Sin is a word which has been ransacked and pillaged in the modern day, used in association with ice cream, chocolate truffles, lingerie, sex toys, cocktails. Taxes on cigarettes and alcohol are ‘sin taxes’. Sin has come to refer to the pleasurable consumption of something, and at the same time, always has some sort of connotation of sex. Would you ever see anything advertised aimed at children using the word sin? No. It would simply be creepy.

It’s not that the sex is always literally there, rather that the idea is behind it, even if it has been transferred to some other bodily function. All in all, sin has become trivialised in the modern day, and maybe this is no bad thing.

But where did the idea of ‘sin’, real sin, start? Well, the simple answer is of course, when Adam and Eve ate the apple. What could be more of a turning point than the origin of sin itself, as viewed by two thousand years of Christian history? But unless you actually believe in a literal Garden of Eden, the turning point we’re after is the moment when the Fall became a Big Thing.

It certainly wasn’t always one. Sure, the Bible pretty much starts with it, right there in Genesis chapter three, but you can search the Old Testament up and down and not find another mention. The bottom line is, it didn’t matter. It was just myth, explaining why humans are in the condition they’re in, nothing more. The sense of a fallen, sinful humanity is very Christian. Jews have no such ideas. Saul Bellow’s Herzog cuts to the truth when he says that Christians always see in the present moment “some fall from classical greatness, some corruption or evil to be saved from”, quite foreign to his own Jewish viewpoint.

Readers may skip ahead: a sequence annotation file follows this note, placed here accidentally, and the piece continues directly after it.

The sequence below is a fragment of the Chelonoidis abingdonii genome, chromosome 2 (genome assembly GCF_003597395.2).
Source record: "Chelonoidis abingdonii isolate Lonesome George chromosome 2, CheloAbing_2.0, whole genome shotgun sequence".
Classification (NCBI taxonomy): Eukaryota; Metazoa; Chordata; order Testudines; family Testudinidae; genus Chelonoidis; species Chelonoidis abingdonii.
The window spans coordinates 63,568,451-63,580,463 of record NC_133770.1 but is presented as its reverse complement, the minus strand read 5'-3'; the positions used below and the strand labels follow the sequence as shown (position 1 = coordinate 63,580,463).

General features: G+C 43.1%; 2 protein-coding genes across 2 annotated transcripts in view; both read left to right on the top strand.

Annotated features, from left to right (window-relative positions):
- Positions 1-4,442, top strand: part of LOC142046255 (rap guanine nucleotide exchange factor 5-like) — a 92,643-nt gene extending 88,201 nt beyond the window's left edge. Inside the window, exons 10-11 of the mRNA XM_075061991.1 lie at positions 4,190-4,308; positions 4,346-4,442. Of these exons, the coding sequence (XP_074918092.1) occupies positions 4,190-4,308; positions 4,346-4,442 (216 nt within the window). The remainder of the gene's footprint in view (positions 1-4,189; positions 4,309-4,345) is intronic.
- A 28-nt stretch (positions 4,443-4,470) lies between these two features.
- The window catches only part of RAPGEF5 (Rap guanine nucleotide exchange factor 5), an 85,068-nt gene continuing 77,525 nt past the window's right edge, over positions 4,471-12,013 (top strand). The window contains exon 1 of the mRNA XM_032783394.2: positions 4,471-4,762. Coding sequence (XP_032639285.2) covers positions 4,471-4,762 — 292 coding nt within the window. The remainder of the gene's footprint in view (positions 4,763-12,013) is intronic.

The idea of original sin starts, really, in the letters of Paul, who saw Jesus as a “second Adam”, and one can trace the concept developing over the next three or four hundred years. It perhaps comes to a head, and is most famously associated, with St Augustine of Hippo, who developed it in, to the modern mind, a rather unappealing way. Augustine saw all humanity as tainted by the original sin of Adam and Eve, and because of this we are all damned (unless

God chooses, in a predestined arbitrary sort of way, to save us). Of course, being a Christian church father, he wasn’t content to leave it at that. He saw this original sin as passed on through procreation; sex became, in his eyes, an evil. In fact, the evil. Rather more unappealingly, women were implicated rather more than men, as being the cause of sin as temptresses (it appeared to Augustine that women had control of their bodies, whereas men, in the most crude way, did not).

Already, sex and sin seem to have been bound together; even now, we still take it for granted that sin and sex make a natural, if outdated, pairing; hence the word being used to refer to consumable products: ‘sex sells’. But isn’t this odd? Judaism practically celebrates sex; Rabbis are of course married and should have as many children as possible.

If anything, the vague, modern concept of sin reminds us just how much our ideas have grown out of a Christian tradition, with a distinctive view of sin, springing up directly out of ‘New Testament’ times